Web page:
The Institute of Medicine estimated 30 percent of health care spending in 2009 was wasted. Patients get duplicate services, unneeded services or services that haven’t proven to have medical value, which is where medical management can help.
Utilization management enables health plan members and network providers to contact a benefits manager to determine whether services are medically necessary before they are rendered, says Dr. Robert Sorrenti, medical director at HealthLink.
Years ago, physicians, hospitals and providers strongly opposed utilization management, feeling it intruded upon their ability to make decisions. Today, there is acceptance, along with strong interest from those paying for health plans.
“It’s evolved,” Sorrenti says. “I can’t say providers embrace it and love it, but we’re at a time where people accept this as a tool to help manage some of the utilization that takes place.”
Smart Business spoke with Sorrenti about the value of utilization management services to manage unnecessary clinical procedures.
What’s the benefit of utilization management services?
Utilization management moves people to getting the right quality of care at the right time through evidence-based medicine. If you don’t medically need a service, you really shouldn’t get it. CAT Scans involve a lot of radiation, one MRI can lead to another, and certain procedures with unproven outcomes can be deleterious in the long run.
The bottom-line is: Managing expensive and sometimes unnecessary services will result in health care that is less expensive for employers and health plan members. As plan sponsors, employers have taken a renewed interest in medical management, particularly those struggling to keep pace with health insurance cost increases. They are looking for ways to control that without shifting all cost back to their members.
How does utilization management determine what is, or isn’t, medically necessary?
Health benefits managers, who are accredited through organizations like URAC, employ an extensive process to determine if a service is medically necessary. They utilize medical policy and clinical guidelines to determine the appropriate rationale for carrying out a procedure or service, or using a particular drug. Then, they match up each member’s situation with these policies and guidelines to see if the service makes sense.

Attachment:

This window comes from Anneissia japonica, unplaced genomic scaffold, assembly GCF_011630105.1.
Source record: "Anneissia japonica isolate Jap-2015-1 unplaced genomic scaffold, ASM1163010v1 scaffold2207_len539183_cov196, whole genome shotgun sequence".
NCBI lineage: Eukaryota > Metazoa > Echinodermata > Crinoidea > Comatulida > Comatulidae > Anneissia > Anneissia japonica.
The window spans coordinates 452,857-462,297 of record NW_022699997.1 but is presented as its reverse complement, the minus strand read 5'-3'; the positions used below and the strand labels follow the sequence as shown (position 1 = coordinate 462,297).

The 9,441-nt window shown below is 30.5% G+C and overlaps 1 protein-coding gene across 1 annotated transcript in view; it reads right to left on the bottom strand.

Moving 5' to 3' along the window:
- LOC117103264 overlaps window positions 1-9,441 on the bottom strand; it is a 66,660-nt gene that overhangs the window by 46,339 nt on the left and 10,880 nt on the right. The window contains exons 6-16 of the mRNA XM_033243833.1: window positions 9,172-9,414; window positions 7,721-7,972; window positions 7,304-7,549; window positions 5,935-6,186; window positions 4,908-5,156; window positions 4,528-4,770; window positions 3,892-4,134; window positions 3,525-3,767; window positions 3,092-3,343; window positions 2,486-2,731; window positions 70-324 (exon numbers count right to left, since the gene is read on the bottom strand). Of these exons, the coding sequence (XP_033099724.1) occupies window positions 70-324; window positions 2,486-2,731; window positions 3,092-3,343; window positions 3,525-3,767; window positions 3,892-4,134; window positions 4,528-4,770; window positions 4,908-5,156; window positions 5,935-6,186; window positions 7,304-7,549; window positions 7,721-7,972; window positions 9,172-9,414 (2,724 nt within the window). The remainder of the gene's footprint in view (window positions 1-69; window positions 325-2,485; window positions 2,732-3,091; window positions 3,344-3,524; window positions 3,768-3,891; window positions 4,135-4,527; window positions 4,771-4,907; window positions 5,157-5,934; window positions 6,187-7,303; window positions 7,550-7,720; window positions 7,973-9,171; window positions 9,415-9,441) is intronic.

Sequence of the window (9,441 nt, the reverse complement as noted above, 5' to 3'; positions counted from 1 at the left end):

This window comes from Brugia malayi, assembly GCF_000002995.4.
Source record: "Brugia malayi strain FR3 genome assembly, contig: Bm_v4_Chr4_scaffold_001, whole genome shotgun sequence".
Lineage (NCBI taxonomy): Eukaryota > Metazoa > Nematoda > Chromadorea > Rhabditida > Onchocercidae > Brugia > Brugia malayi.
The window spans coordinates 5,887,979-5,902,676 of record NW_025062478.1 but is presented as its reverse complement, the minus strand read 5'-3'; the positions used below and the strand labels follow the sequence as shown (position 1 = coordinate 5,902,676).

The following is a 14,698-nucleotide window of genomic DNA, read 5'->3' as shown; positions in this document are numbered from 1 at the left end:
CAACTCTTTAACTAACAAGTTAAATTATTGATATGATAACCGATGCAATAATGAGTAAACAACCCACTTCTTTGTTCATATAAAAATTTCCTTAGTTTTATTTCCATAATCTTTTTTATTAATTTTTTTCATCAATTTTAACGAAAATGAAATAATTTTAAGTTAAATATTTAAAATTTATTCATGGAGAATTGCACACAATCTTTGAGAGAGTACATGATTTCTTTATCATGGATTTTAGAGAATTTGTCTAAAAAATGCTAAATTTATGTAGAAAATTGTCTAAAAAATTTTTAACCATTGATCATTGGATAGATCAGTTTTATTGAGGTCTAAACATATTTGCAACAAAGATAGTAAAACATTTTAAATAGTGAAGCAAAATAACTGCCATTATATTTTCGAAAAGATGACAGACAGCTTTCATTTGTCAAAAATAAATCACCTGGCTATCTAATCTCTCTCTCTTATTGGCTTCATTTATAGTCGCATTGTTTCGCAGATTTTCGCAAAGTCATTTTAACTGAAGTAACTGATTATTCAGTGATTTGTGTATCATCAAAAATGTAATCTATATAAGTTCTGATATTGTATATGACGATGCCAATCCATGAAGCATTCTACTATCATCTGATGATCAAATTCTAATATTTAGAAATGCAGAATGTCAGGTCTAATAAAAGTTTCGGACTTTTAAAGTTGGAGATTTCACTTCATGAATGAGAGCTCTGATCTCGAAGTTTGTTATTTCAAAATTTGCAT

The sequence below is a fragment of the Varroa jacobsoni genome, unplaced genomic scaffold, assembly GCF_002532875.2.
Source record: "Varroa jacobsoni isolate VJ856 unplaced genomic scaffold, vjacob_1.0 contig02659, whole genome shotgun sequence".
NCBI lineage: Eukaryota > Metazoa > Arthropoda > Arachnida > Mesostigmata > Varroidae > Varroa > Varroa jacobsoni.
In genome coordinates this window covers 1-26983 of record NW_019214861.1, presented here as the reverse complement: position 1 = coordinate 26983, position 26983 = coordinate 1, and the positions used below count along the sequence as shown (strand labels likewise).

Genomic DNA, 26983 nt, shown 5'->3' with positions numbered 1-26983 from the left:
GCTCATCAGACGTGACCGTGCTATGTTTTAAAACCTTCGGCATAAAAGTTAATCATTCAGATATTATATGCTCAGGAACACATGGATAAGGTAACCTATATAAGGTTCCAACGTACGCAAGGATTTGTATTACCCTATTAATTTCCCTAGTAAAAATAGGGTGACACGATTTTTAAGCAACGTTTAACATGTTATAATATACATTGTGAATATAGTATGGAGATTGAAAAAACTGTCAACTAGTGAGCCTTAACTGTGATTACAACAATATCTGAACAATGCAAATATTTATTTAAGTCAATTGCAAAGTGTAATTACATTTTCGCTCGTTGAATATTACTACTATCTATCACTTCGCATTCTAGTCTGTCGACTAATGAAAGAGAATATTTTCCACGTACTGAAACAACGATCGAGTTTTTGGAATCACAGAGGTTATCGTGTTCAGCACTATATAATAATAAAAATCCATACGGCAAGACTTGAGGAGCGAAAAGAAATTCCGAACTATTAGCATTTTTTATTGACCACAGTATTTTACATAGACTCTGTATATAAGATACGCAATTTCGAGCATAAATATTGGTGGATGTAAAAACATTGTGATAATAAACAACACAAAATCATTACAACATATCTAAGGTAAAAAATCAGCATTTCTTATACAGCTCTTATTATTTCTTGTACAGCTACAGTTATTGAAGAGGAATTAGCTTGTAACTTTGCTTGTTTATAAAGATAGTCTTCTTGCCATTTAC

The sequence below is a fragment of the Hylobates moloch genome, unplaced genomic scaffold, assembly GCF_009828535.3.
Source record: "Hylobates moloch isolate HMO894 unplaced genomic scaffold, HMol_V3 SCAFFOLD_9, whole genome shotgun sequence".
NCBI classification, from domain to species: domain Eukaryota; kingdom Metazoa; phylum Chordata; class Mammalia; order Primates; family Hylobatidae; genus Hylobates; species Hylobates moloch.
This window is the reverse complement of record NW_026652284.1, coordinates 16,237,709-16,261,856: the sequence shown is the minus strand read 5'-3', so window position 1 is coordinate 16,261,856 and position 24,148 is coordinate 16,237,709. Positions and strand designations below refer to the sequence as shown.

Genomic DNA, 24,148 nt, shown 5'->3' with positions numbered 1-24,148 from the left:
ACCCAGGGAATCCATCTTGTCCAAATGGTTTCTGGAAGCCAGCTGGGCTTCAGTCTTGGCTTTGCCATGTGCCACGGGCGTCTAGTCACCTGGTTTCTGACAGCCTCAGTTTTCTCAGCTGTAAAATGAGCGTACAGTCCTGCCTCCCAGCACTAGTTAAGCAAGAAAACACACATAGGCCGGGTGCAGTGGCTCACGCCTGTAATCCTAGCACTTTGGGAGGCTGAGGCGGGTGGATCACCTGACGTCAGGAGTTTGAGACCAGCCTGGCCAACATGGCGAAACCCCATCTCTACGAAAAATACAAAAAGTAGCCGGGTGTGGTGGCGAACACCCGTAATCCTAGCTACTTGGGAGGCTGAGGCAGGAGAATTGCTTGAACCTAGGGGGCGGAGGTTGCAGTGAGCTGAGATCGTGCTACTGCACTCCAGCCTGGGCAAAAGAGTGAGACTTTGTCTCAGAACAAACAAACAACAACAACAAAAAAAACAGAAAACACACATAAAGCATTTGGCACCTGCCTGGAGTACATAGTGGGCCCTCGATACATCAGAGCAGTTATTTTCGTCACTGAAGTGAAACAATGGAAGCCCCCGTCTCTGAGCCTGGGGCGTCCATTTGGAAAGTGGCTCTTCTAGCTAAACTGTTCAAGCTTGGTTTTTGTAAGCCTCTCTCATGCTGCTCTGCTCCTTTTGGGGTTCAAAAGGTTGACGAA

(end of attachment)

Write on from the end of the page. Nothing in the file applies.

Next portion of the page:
Is time a factor with this kind of review?
No. Emergent procedures aren’t reviewed, and with elective procedures there is time for due diligence. Accredited utilization managers have reasonable turnaround times — usually no more than three days — to get back to providers and members.
What services are typically reviewed?
In-patient days are reviewed to ensure patients are moved through the continuum of care. You don’t want them staying in the hospital for $5,000 per day, waiting for a bed to open up in a skilled nursing facility where the cost is $1,000 per day.
Other services being reviewed are:
- Radiology services, particularly MRIs and CAT Scans.
- Physical therapy. At some point, patients can continue the exercises at home.
- Sleep studies. Can a study be done at home, rather than at a costly lab or hospital?
- Durable medical equipment, such as wheelchairs, mattresses, hospital beds or braces. Are patients being persuaded to over-purchase or over-use?
- Nasal and eye procedures, to distinguish between cosmetic versus medical.
- Back surgery. This ensures a standard approach of time, medication, physical therapy and watchful waiting is followed before surgery. Back surgery has variable outcomes. You don’t want to jump into it.
How else can employers deter over-use?
Many providers say patients are the ones demanding more services. Employers can empower plan members to have realistic expectations and be careful about demanding unnecessary services. Encourage them to take pride in the decision-making — be wise consumers and ask questions. •
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